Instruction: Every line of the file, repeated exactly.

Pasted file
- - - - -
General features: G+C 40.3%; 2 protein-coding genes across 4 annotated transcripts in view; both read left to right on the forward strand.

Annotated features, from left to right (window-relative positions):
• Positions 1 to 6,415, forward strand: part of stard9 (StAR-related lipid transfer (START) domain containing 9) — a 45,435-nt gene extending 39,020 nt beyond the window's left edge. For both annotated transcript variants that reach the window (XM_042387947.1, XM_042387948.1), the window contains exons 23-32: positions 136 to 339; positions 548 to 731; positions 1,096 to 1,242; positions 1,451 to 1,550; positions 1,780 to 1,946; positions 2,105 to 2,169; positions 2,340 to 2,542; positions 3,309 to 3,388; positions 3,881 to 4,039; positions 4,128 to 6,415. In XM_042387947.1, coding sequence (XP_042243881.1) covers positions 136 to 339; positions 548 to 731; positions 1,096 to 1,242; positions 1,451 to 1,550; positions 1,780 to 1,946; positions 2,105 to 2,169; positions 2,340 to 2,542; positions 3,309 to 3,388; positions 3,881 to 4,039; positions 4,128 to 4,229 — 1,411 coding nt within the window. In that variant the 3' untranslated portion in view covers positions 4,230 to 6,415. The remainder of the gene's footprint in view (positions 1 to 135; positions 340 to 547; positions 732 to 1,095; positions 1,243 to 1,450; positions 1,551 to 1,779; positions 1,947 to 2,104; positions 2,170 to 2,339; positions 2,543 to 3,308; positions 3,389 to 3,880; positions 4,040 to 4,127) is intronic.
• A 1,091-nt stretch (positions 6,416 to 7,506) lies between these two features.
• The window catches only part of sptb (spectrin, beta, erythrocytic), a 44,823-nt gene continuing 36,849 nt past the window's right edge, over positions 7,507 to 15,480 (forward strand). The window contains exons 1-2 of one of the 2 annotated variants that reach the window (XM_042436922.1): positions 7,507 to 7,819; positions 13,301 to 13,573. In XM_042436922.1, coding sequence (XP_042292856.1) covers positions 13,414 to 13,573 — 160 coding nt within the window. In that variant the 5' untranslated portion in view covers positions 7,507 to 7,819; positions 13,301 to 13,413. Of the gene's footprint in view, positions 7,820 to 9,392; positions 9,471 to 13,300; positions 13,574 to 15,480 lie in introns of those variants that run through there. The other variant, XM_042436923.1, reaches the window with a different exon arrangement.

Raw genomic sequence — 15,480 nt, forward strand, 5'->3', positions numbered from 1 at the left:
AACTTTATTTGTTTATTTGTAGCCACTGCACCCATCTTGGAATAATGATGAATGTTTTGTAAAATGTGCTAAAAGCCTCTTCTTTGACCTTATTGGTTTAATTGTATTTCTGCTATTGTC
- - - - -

General features: G+C 40.3%; 2 protein-coding genes across 4 annotated transcripts in view; both read left to right on the forward strand.

Annotated features, from left to right (window-relative positions):
• Positions 1 to 6,415, forward strand: part of stard9 (StAR-related lipid transfer (START) domain containing 9) — a 45,435-nt gene extending 39,020 nt beyond the window's left edge. For both annotated transcript variants that reach the window (XM_042387947.1, XM_042387948.1), the window contains exons 23-32: positions 136 to 339; positions 548 to 731; positions 1,096 to 1,242; positions 1,451 to 1,550; positions 1,780 to 1,946; positions 2,105 to 2,169; positions 2,340 to 2,542; positions 3,309 to 3,388; positions 3,881 to 4,039; positions 4,128 to 6,415. In XM_042387947.1, coding sequence (XP_042243881.1) covers positions 136 to 339; positions 548 to 731; positions 1,096 to 1,242; positions 1,451 to 1,550; positions 1,780 to 1,946; positions 2,105 to 2,169; positions 2,340 to 2,542; positions 3,309 to 3,388; positions 3,881 to 4,039; positions 4,128 to 4,229 — 1,411 coding nt within the window. In that variant the 3' untranslated portion in view covers positions 4,230 to 6,415. The remainder of the gene's footprint in view (positions 1 to 135; positions 340 to 547; positions 732 to 1,095; positions 1,243 to 1,450; positions 1,551 to 1,779; positions 1,947 to 2,104; positions 2,170 to 2,339; positions 2,543 to 3,308; positions 3,389 to 3,880; positions 4,040 to 4,127) is intronic.
• A 1,091-nt stretch (positions 6,416 to 7,506) lies between these two features.
• The window catches only part of sptb (spectrin, beta, erythrocytic), a 44,823-nt gene continuing 36,849 nt past the window's right edge, over positions 7,507 to 15,480 (forward strand). The window contains exons 1-2 of one of the 2 annotated variants that reach the window (XM_042436922.1): positions 7,507 to 7,819; positions 13,301 to 13,573. In XM_042436922.1, coding sequence (XP_042292856.1) covers positions 13,414 to 13,573 — 160 coding nt within the window. In that variant the 5' untranslated portion in view covers positions 7,507 to 7,819; positions 13,301 to 13,413. Of the gene's footprint in view, positions 7,820 to 9,392; positions 9,471 to 13,300; positions 13,574 to 15,480 lie in introns of those variants that run through there. The other variant, XM_042436923.1, reaches the window with a different exon arrangement.

Raw genomic sequence — 15,480 nt, forward strand, 5'->3', positions numbered from 1 at the left:
AACTTTATTTGTTTATTTGTAGCCACTGCACCCATCTTGGAATAATGATGAATGTTTTGTAAAATGTGCTAAAAGCCTCTTCTTTGACCTTATTGGTTTAATTGTATTTCTGCTATTGTC